Electricity slowly returned in most areas of Caracas on Saturday after Venezuela struggled through the third major blackout of March.
Power went out around 7 p.m. Friday. Sirens, car horns and alarms echoed throughout the dark streets before generators began kicking in.
The situation is much worse in the barrios and poorer areas of the capital, and especially outside Caracas, with many struggling with intermittent service since the first major blackout.
Blackouts have become a daily occurrence across Venezuela as the economic crisis has worsened.
The power outage was the talk of the town, overshadowing another round of dueling protests by supporters of embattled President Nicolas Maduro and Juan Guaido, president of the National Assembly.
Maduro and his government blame the United States and its allies inside the country, accusing them of sabotaging power plants and the electricity grid. Government officials often release pictures of damaged sections and use government officials to explain on state media what happened and why it’s US President Donald Trump’s fault.
On the other side, Guaido, recognized as Venezuela’s interim president by several countries, including the United States, sees the outages as a good example of why Maduro must go. Guaido and his supporters accuse Maduro of mismanaging the income from the country’s massive oil reserves and failing to maintain public infrastructure.
The cause of the third blackout has not been given, but the first two occurred because of problems at the Guri hydroelectric plant, which serves 70% of the country.
The first blackout started March 8 and was not completely over until about five days later. It put most of Venezuela in the dark, stopping mass transit in the capital, shuttering businesses and gas stations and disrupting operations at hospitals.
Mauro Zambrano, representative of the hospitals and clinics union of Caracas, told CNN there have been four deaths at hospitals, including two at a children’s hospital. CNN has not independently verified any of the four deaths.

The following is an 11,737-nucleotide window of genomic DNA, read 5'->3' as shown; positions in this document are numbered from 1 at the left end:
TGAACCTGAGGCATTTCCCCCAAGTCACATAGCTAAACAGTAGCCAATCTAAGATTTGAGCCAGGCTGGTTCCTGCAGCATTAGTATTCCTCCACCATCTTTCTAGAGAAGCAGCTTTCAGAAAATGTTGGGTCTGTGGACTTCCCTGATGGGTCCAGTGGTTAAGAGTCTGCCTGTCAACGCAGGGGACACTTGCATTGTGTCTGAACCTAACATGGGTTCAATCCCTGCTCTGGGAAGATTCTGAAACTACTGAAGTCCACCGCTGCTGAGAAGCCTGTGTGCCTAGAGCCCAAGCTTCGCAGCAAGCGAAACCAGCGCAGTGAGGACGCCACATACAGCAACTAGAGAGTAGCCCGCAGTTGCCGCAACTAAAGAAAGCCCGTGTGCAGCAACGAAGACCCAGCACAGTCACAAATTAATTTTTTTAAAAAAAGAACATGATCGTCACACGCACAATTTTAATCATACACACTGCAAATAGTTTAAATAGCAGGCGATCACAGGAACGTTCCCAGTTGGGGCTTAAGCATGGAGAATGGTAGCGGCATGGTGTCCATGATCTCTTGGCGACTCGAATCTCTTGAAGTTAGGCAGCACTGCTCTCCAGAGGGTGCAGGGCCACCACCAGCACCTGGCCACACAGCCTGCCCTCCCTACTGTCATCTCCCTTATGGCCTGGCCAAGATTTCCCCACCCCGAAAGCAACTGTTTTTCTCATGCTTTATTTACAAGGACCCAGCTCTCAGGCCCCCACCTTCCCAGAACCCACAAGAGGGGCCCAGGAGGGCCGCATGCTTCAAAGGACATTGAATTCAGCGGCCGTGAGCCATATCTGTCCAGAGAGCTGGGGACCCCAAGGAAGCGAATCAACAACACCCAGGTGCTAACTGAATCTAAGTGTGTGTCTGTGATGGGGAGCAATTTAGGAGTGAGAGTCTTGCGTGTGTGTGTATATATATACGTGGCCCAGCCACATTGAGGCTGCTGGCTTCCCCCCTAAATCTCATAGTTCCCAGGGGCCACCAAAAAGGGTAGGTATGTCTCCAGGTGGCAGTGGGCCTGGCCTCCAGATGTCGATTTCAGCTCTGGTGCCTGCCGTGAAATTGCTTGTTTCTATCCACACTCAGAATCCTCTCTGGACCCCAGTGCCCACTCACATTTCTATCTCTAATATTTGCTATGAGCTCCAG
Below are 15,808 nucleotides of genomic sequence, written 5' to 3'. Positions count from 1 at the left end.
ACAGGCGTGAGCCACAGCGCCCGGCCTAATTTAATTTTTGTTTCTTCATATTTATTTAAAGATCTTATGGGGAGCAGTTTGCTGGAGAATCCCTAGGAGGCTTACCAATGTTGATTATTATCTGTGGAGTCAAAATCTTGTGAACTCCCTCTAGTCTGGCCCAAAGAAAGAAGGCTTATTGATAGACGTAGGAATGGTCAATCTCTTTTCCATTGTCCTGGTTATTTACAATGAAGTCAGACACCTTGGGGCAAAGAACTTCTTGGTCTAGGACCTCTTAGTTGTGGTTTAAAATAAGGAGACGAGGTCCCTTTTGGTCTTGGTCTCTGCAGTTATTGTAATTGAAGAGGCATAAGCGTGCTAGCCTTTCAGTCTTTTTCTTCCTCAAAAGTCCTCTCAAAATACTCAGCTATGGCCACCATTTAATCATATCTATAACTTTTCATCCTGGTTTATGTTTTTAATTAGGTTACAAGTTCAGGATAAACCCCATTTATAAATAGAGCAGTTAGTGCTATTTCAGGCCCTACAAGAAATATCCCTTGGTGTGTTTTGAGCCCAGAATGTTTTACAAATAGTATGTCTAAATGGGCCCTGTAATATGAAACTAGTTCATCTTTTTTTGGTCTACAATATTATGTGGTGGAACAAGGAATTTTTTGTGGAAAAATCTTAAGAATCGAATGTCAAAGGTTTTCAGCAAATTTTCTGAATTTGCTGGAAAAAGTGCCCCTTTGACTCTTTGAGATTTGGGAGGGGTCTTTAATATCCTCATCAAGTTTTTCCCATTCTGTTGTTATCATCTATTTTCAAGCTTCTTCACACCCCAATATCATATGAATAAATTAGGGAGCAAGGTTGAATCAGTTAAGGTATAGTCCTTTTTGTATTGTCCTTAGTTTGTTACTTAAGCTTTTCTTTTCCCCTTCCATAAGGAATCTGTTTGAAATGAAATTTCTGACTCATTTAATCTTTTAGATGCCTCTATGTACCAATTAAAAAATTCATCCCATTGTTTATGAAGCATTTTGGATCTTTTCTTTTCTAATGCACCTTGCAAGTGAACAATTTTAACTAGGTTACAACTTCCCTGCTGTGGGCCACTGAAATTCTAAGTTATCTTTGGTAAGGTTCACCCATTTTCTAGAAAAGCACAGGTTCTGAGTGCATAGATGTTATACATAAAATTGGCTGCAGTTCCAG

The second blackout occurred March 25 after a fire at the Guri plant that Venezuelan Minister of Communications Jorge Rodriguez said was caused by “criminals” and their “gringo masters.”
The blackouts cause problems beyond electricity.
As electricity fails, so does the water supply, leaving millions without access for days. In most hotels, running water is available for only short periods at certain times of the day. Shortages have been felt even in wealthier neighborhoods, with some people saying they haven’t had running water for two days.
Some travel huge distances to collect water at nearby rivers or streams, bathing in unfiltered, sometimes polluted and disease-ridden waters.
Power outages affect all strands of daily activity. The blackouts have halted service in the Caracas subway at times and check-in at the Simon Bolivar International Airport has been done by hand several times in the past few weeks.
CNN’s Vasco Cotovio reported and wrote from Caracas. CNN’s Ralph Ellis wrote from Atlanta and Radina Gigova, Stefano Pozzebon and Bianca Britton contributed to his report.